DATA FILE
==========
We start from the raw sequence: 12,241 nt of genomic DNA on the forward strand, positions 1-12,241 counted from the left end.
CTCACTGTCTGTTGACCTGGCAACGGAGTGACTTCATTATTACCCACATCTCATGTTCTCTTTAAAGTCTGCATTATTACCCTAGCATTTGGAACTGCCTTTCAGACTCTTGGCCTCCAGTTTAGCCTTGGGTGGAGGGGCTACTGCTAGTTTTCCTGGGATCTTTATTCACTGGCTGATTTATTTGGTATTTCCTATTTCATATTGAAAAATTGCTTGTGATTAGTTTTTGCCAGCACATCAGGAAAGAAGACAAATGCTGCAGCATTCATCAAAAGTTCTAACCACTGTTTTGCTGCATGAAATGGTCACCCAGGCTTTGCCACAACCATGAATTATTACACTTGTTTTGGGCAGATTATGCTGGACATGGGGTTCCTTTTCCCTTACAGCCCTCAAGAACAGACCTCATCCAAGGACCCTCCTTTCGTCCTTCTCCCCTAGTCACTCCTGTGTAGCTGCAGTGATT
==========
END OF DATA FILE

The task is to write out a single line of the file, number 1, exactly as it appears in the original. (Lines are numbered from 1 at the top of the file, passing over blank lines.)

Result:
We start from the raw sequence: 12,241 nt of genomic DNA on the forward strand, positions 1-12,241 counted from the left end.